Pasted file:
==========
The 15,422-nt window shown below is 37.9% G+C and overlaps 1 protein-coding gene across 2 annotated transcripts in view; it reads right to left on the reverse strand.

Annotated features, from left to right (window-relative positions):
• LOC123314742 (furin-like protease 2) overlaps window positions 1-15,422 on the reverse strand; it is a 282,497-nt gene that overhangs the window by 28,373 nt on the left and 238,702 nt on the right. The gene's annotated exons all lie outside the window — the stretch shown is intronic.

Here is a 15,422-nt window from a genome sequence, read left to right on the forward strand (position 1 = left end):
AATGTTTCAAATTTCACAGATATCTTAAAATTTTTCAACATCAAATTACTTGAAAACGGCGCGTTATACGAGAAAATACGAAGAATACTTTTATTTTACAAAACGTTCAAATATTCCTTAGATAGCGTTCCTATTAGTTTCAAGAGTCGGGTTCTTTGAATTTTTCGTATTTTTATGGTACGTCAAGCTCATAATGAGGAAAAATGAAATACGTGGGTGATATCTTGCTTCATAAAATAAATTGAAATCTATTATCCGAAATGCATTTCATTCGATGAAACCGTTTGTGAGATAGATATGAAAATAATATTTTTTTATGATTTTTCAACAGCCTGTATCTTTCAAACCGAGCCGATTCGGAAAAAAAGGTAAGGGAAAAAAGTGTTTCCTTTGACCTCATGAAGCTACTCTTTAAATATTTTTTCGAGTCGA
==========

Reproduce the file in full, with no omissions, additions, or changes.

The 15,422-nt window shown below is 37.9% G+C and overlaps 1 protein-coding gene across 2 annotated transcripts in view; it reads right to left on the reverse strand.

Annotated features, from left to right (window-relative positions):
• LOC123314742 (furin-like protease 2) overlaps window positions 1-15,422 on the reverse strand; it is a 282,497-nt gene that overhangs the window by 28,373 nt on the left and 238,702 nt on the right. The gene's annotated exons all lie outside the window — the stretch shown is intronic.

Here is a 15,422-nt window from a genome sequence, read left to right on the forward strand (position 1 = left end):
AATGTTTCAAATTTCACAGATATCTTAAAATTTTTCAACATCAAATTACTTGAAAACGGCGCGTTATACGAGAAAATACGAAGAATACTTTTATTTTACAAAACGTTCAAATATTCCTTAGATAGCGTTCCTATTAGTTTCAAGAGTCGGGTTCTTTGAATTTTTCGTATTTTTATGGTACGTCAAGCTCATAATGAGGAAAAATGAAATACGTGGGTGATATCTTGCTTCATAAAATAAATTGAAATCTATTATCCGAAATGCATTTCATTCGATGAAACCGTTTGTGAGATAGATATGAAAATAATATTTTTTTATGATTTTTCAACAGCCTGTATCTTTCAAACCGAGCCGATTCGGAAAAAAAGGTAAGGGAAAAAAGTGTTTCCTTTGACCTCATGAAGCTACTCTTTAAATATTTTTTCGAGTCGA